This is the third part of a series of blogs on Winning Strategies for Handling a Mild to Severe Brain Injury Case. The first part of the series explained the anatomy of the brain, an understanding of which is essential in order to appreciate what happens to the brain after a traumatic brain injury. The second part explained the ways a brain can become injured. This part considers the challenges that Plaintiff’s counsel encounters when representing an individual who has suffered a traumatic brain injury.
Difficulties a Plaintiff’s Counsel Faces in Proving a Traumatic Brain Injury
There are a number of difficulties Plaintiff’s counsel faces in trying to prove the existence and severity of a traumatic brain injury. One of those difficulties is that most brain injuries, unlike other injuries such as a broken arm or an amputated leg, are invisible to the naked eye. X-rays, CT scans and MRIs can detect fractures, hemorrhages, swelling, and certain kinds of tissue damage, but they cannot always detect injury to a person’s brain. This is because traumatic brain injury, especially in its milder forms, often involves subtle traumas to the brain that cause chemical and physical changes to brain tissues. These changes often cannot be found with standard imaging procedures.
Another difficulty for any Plaintiff’s lawyer in a brain injury case is establishing that the traumatic event caused ongoing organic damage which affects the person’s ability to function in the real world. This is often difficult to prove because many brain-injured individuals appear “smart.” They are articulate and can perform many of the tasks they did before they were injured. It is difficult for most of us to understand how a person may retain, for example, a high IQ after suffering a traumatic brain injury and still perform very poorly on certain neuropsychological tests and in real life. It is hard for us to understand that deficits do not occur in all areas of the brain and that indeed, many parts of the brain remain intact while the person’s ability to function in many aspects of his or her life is significantly reduced.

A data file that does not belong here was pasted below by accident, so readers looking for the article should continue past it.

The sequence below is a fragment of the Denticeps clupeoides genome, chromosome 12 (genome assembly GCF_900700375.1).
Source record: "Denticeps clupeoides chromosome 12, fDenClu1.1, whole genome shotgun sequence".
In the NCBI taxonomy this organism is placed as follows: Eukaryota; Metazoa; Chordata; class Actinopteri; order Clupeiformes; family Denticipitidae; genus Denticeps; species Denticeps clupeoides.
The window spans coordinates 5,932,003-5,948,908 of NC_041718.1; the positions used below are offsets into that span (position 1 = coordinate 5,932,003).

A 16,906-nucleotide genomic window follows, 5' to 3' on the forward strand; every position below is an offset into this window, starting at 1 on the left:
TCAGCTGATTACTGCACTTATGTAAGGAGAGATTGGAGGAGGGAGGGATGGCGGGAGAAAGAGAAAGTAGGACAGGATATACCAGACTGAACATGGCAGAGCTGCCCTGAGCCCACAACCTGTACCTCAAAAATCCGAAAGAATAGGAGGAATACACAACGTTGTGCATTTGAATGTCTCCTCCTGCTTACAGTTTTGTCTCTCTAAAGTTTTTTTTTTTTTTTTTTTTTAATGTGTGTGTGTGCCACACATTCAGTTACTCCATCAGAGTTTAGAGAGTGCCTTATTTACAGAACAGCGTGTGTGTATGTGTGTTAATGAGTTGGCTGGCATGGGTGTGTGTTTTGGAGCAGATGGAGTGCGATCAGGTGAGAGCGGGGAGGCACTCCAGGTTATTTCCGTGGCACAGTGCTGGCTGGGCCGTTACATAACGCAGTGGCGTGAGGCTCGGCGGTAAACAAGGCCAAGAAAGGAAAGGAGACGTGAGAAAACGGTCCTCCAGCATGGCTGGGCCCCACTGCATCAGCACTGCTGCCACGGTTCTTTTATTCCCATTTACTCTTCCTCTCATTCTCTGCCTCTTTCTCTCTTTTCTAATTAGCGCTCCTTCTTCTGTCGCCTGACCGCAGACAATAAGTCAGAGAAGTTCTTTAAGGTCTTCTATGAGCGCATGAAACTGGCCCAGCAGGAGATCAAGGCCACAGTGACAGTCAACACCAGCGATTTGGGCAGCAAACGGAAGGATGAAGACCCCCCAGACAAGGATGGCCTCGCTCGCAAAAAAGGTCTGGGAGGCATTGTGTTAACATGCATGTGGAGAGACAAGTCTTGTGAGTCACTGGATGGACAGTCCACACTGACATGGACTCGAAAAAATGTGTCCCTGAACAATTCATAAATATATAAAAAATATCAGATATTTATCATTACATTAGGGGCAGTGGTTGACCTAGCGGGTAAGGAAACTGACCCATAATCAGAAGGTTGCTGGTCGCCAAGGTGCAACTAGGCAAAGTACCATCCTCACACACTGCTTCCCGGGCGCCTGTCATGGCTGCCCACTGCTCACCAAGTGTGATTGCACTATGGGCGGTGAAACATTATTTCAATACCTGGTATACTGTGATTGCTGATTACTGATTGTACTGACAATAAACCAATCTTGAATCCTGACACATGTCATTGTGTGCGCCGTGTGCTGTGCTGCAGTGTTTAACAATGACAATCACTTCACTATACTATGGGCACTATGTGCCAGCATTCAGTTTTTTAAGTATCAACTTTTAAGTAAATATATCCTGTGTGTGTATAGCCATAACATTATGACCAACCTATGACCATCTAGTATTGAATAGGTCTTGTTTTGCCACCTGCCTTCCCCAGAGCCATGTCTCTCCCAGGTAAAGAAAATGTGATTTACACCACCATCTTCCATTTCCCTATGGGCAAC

A third difficulty is that in the months after suffering a traumatic brain injury, many individuals are in denial. They insist they are fine and have told all their treating health professionals that they are fine. They may tell their treating health professionals the only reason they are seeing him or her is that of ongoing pain resulting from a back injury suffered in the collision.
For these reasons, proving the existence of a traumatic brain injury, and the consequences of that injury to your client can be difficult. However, as Plaintiff’s counsel, that is your job.
The onus is on Plaintiff’s counsel to ensure that a client who has suffered a traumatic brain injury and their family members discuss all of the symptoms with their health professionals at each visit. There are two important reasons for this; first, it ensures that the recorded information is accurate and complete. Defence counsel will always request the health records of a Plaintiff, and if the symptoms are not recorded, defence counsel will argue that the reason is that they do not exist.
The second reason it is important for a Plaintiff to tell a health professional all of their symptoms is that it will make for more detailed and more comprehensive reports. An injured person will not be fairly compensated if reports of health professionals do not discuss all of the injured person’s ongoing symptoms.
It is, therefore, incumbent upon Plaintiff’s counsel to ensure that the brain injured client and their family members are not only aware of the symptoms of traumatic brain injury but in addition, that they tell all the treating health professionals all of their symptoms on every visit. At McLeish Orlando, we provide our brain injured clients with a Traumatic Brain Injury Symptom Checklist, so they may recognize and articulate their ongoing problems.
Typical Defences that are Raised
Plaintiff’s counsel must anticipate the standard defences raised in a brain injury case. The objective of defence counsel in a traumatic brain injury case is to try to convince the judge or jury that no organic injury to the brain has occurred. The standard defences that are almost always raised are the following:
- Any impairment flows from pre-morbid, long standing emotional problems.
- Any impairment is the result of some other event which occurred after the collision.
- If there was an injury, it was trivial, and any ongoing impairment is the result of an emotional reaction, which can be easily treated by psycho-therapy.
- The plaintiff is malingering or exaggerating his or her claim for monetary gain.
How to Deal with these Challenges
One of the best ways to deal with these challenges is to have your client assessed by a neuropsychologist. A neuropsychologist is usually the most important expert Plaintiff’s counsel will rely on. In our next blog, we will discuss the reasons for this, as well as how a lawyer works with a neuropsychologist and other health professionals to overcome the challenges inherent in representing an individual who has suffered a traumatic brain injury.